We are less than six weeks away from the official start of a new era of USC football. Before you know it, you’ll be watching Lincoln Riley coach his first official game at the Coliseum, and enjoying the wealth of new talent the Trojans now possess on the field. With all of those new players, from Caleb Williams to Romello Height, will come some very interesting matchups within each of USC’s games this upcoming year. So, let’s take a look at one specific matchup in each game that could dictate the outcome for USC Football in 2022.
Game 1: Rice
USC QB Caleb Williams Against The Rice Secondary
Rice has struggled to defend the pass throughout head coach Mike Bloomgren’s tenure. The Owls lost their best tackler from a secondary that already allowed the eighth-most passing yards per game in the nation last year. So, this should be a fairly easy matchup for Williams to settle into an almost completely new offense around him. Still, that’s a task easier said than done, so don’t be surprised if it takes a quarter or two for the USC offense to find a rhythm around its quarterback.
Game 2: Stanford
Stanford WR Brycen Tremayne Against USC CB Mekhi Blackmon
The Trojans lost both starting cornerbacks from last season, so the transfer Blackmon will have to instantly become their top guy at that position, though he is definitely capable. He should face a tough early test in the speedy Tremayne, who averaged almost 19 yards per catch in 2020. The Stanford offense fell off a cliff once he got hurt after five games last season, so containing the downfield connection of Tremayne and his quarterback, Tanner McKee, will be the key for USC.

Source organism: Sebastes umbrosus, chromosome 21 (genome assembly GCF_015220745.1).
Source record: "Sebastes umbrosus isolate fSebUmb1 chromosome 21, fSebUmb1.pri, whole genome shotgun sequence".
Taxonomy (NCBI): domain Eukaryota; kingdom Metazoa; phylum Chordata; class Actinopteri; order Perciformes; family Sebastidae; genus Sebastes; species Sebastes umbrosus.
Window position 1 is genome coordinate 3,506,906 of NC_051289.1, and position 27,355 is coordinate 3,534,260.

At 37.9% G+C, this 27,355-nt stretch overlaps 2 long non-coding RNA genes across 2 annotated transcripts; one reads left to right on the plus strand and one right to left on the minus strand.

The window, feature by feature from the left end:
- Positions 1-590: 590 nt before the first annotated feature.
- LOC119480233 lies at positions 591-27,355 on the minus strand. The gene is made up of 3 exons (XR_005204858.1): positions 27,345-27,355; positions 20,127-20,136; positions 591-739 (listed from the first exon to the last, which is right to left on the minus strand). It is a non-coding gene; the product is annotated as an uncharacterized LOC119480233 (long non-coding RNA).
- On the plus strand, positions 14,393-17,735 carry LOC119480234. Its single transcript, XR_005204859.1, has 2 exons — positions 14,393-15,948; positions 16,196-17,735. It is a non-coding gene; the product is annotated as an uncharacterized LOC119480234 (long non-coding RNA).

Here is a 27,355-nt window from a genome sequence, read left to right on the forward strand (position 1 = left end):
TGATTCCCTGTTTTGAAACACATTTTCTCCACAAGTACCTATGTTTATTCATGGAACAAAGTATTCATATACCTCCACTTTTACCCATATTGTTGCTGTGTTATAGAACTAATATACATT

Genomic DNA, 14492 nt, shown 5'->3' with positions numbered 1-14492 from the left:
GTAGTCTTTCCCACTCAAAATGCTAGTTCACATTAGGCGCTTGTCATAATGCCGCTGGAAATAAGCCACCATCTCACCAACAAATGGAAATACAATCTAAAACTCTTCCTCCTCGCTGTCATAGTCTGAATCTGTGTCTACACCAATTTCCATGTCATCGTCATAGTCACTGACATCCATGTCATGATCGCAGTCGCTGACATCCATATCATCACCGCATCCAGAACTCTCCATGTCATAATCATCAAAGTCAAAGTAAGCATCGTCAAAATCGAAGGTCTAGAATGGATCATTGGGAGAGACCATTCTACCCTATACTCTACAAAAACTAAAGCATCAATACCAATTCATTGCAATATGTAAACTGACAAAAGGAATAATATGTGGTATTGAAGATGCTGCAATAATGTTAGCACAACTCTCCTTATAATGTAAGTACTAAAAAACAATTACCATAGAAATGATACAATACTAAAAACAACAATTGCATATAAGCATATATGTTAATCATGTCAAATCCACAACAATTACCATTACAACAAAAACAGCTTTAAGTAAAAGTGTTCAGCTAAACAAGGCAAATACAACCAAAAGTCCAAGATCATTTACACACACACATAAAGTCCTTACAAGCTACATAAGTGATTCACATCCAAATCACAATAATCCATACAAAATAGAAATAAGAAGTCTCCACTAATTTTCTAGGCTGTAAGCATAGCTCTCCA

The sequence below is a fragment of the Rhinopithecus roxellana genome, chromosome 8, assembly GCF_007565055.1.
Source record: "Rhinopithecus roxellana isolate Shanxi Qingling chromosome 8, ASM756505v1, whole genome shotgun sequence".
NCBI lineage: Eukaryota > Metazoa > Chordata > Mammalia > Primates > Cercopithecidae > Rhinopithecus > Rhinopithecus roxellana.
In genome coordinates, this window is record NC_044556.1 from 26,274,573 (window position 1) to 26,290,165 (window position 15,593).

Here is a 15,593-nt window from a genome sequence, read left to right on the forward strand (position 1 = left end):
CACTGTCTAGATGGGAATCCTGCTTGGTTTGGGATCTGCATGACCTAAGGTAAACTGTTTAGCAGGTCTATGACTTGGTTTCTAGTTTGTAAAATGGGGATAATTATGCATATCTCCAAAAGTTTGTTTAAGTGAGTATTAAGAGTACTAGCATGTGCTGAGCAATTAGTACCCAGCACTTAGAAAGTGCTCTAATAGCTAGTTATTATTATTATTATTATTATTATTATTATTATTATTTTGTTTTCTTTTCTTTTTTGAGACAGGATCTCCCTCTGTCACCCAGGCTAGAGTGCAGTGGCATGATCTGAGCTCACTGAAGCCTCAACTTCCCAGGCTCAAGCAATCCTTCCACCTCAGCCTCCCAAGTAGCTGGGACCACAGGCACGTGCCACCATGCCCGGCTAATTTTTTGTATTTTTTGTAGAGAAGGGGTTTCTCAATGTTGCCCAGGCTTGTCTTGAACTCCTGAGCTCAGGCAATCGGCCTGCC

Game 3: Fresno State
Fresno St QB Jake Haener Against USC FS Calen Bullock
Trojan fans probably remember Haener from happily watching him hobble down the field late at the Rose Bowl throwing dimes to beat UCLA last year. One of the top non-Power 5 quarterbacks in the nation, Haener looks to build off a 4,000-yard 2021 season with 33 touchdowns to just nine interceptions.
On the other side, Bullock needs to continue to build off the potential he showed in six starts last season, and he will be needed to contain Haener’s deep passing ability. The Bulldogs’ quarterback had seven 60-yard completions last season, the second-most of anyone in the nation.
Game 4: Oregon State
OSU RBs Deshaun Fenwick And Trey Lowe Against USC LBs Shane Lee And Ralen Goforth
B.J. Baylor ran for 158 yards last season for the Beavers against USC. The good thing for the Trojans is that he is gone. The bad news is that USC also gave up 164 rushing yards to people not named B.J. Baylor in that game. Most of those guys are returning, including Fenwick, who should step into the lead-back role. Lee and Goforth will need to play smart in order to limit these Beaver backs, along with dual-threat quarterback Chance Nolan, on the ground to give USC a chance to win.
Game 5: Arizona State
USC OL Andrew Vorhees Against ASU LB Kyle Soelle
Soelle is arguably the Sun Devils’ best remaining player after a large exodus of talented players away from the program this past offseason due to alleged recruiting violations. The team’s defensive captain had eight tackles for loss last year and led the team in tackles, so he will be the main focus of the Trojans’ blocking scheme. Luckily for USC, Vorhees was just named by PFF as the best interior offensive lineman in the nation in 2022, which should help keep Soelle out of the Trojans’ backfield.
Game 6: Washington State
WSU QB Cameron Ward Against The USC pass rush